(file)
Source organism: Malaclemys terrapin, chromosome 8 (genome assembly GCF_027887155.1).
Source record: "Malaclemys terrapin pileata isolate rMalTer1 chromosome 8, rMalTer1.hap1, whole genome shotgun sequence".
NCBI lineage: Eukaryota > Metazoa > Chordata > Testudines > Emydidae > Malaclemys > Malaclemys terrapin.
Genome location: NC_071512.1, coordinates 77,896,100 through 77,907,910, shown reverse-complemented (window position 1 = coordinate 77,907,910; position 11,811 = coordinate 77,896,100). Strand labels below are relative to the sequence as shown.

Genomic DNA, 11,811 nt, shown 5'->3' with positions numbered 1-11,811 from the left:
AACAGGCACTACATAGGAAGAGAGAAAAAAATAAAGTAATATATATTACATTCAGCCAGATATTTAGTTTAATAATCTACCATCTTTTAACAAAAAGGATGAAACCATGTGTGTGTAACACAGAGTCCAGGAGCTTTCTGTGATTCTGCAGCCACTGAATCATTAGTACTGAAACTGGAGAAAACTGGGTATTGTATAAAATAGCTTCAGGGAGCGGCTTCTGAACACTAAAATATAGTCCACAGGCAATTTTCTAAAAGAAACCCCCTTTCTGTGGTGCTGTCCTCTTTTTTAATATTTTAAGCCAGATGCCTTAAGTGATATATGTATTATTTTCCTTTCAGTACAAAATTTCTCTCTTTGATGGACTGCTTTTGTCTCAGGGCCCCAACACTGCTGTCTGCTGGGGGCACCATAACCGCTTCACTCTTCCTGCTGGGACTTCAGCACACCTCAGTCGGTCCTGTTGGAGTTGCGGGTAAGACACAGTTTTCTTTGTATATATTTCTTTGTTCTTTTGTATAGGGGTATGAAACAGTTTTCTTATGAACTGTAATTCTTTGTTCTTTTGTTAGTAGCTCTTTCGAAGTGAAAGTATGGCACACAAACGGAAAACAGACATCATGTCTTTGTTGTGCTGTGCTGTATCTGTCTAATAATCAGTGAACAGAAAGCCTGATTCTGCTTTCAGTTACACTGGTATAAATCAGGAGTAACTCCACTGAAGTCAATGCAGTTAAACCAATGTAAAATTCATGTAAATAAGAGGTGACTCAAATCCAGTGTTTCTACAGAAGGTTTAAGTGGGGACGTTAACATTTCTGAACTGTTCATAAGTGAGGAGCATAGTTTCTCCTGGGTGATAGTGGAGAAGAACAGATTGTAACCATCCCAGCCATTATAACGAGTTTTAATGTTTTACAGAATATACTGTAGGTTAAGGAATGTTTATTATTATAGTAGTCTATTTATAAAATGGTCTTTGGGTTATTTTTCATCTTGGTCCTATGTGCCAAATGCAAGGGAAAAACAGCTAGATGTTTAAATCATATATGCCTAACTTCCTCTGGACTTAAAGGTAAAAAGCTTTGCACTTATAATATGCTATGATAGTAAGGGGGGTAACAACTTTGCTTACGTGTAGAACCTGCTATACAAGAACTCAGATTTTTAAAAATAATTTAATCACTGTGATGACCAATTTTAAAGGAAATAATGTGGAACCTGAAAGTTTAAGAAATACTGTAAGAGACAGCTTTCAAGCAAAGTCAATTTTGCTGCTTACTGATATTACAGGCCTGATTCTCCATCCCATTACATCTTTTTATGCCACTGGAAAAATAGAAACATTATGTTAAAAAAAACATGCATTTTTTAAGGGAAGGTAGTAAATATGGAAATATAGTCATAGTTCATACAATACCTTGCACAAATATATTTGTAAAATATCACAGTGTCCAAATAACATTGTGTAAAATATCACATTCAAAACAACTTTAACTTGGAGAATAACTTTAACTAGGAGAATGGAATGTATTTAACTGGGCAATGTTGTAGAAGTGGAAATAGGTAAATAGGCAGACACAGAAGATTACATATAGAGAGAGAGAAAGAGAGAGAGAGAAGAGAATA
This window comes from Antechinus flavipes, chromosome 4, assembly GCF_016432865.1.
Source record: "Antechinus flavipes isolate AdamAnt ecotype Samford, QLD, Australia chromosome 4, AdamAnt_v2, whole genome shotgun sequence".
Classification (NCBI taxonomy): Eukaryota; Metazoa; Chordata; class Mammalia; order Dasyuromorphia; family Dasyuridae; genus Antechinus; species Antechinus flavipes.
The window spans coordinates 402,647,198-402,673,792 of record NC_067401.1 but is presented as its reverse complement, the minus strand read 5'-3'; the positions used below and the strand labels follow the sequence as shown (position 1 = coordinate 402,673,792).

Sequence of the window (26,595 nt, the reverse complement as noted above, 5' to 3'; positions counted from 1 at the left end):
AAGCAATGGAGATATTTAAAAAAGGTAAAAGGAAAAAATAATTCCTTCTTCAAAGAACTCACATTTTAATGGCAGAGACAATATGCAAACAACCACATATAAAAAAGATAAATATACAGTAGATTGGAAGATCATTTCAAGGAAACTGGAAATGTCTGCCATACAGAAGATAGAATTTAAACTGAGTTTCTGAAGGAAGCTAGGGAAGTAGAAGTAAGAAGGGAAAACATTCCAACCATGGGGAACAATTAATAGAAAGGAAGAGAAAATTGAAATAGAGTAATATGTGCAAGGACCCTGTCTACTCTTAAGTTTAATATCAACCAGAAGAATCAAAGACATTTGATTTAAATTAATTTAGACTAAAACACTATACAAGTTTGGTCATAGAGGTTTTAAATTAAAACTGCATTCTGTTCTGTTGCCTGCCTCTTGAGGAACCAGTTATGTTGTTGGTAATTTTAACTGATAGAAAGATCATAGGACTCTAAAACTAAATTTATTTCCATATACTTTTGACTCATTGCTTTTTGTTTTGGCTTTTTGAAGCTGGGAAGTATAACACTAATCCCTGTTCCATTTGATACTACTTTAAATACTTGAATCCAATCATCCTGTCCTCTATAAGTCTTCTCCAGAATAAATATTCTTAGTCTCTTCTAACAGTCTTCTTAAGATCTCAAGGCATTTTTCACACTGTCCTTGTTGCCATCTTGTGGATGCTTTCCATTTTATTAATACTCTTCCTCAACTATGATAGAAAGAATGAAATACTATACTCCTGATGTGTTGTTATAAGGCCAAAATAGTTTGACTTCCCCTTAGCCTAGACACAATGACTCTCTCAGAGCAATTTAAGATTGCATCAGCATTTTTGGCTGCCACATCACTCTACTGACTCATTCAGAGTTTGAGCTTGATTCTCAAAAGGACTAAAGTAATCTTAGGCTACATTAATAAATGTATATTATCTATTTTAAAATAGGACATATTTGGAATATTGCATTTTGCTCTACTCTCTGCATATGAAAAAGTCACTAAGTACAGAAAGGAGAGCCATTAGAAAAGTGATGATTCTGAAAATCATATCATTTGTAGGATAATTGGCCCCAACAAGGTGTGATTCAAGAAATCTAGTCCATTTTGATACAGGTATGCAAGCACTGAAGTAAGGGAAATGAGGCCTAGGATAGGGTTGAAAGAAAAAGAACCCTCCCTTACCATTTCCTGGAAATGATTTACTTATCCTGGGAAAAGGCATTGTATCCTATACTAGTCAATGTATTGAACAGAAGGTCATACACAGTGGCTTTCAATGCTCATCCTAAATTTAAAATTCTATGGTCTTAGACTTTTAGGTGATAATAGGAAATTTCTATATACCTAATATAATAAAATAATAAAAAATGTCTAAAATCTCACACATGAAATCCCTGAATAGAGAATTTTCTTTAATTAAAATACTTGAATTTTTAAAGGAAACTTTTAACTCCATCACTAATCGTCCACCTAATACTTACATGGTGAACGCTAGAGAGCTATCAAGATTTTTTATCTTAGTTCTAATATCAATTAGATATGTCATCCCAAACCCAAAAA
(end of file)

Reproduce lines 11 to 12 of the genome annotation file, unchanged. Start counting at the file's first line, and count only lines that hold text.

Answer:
Sequence of the window (26,595 nt, the reverse complement as noted above, 5' to 3'; positions counted from 1 at the left end):
AAGCAATGGAGATATTTAAAAAAGGTAAAAGGAAAAAATAATTCCTTCTTCAAAGAACTCACATTTTAATGGCAGAGACAATATGCAAACAACCACATATAAAAAAGATAAATATACAGTAGATTGGAAGATCATTTCAAGGAAACTGGAAATGTCTGCCATACAGAAGATAGAATTTAAACTGAGTTTCTGAAGGAAGCTAGGGAAGTAGAAGTAAGAAGGGAAAACATTCCAACCATGGGGAACAATTAATAGAAAGGAAGAGAAAATTGAAATAGAGTAATATGTGCAAGGACCCTGTCTACTCTTAAGTTTAATATCAACCAGAAGAATCAAAGACATTTGATTTAAATTAATTTAGACTAAAACACTATACAAGTTTGGTCATAGAGGTTTTAAATTAAAACTGCATTCTGTTCTGTTGCCTGCCTCTTGAGGAACCAGTTATGTTGTTGGTAATTTTAACTGATAGAAAGATCATAGGACTCTAAAACTAAATTTATTTCCATATACTTTTGACTCATTGCTTTTTGTTTTGGCTTTTTGAAGCTGGGAAGTATAACACTAATCCCTGTTCCATTTGATACTACTTTAAATACTTGAATCCAATCATCCTGTCCTCTATAAGTCTTCTCCAGAATAAATATTCTTAGTCTCTTCTAACAGTCTTCTTAAGATCTCAAGGCATTTTTCACACTGTCCTTGTTGCCATCTTGTGGATGCTTTCCATTTTATTAATACTCTTCCTCAACTATGATAGAAAGAATGAAATACTATACTCCTGATGTGTTGTTATAAGGCCAAAATAGTTTGACTTCCCCTTAGCCTAGACACAATGACTCTCTCAGAGCAATTTAAGATTGCATCAGCATTTTTGGCTGCCACATCACTCTACTGACTCATTCAGAGTTTGAGCTTGATTCTCAAAAGGACTAAAGTAATCTTAGGCTACATTAATAAATGTATATTATCTATTTTAAAATAGGACATATTTGGAATATTGCATTTTGCTCTACTCTCTGCATATGAAAAAGTCACTAAGTACAGAAAGGAGAGCCATTAGAAAAGTGATGATTCTGAAAATCATATCATTTGTAGGATAATTGGCCCCAACAAGGTGTGATTCAAGAAATCTAGTCCATTTTGATACAGGTATGCAAGCACTGAAGTAAGGGAAATGAGGCCTAGGATAGGGTTGAAAGAAAAAGAACCCTCCCTTACCATTTCCTGGAAATGATTTACTTATCCTGGGAAAAGGCATTGTATCCTATACTAGTCAATGTATTGAACAGAAGGTCATACACAGTGGCTTTCAATGCTCATCCTAAATTTAAAATTCTATGGTCTTAGACTTTTAGGTGATAATAGGAAATTTCTATATACCTAATATAATAAAATAATAAAAAATGTCTAAAATCTCACACATGAAATCCCTGAATAGAGAATTTTCTTTAATTAAAATACTTGAATTTTTAAAGGAAACTTTTAACTCCATCACTAATCGTCCACCTAATACTTACATGGTGAACGCTAGAGAGCTATCAAGATTTTTTATCTTAGTTCTAATATCAATTAGATATGTCATCCCAAACCCAAAAA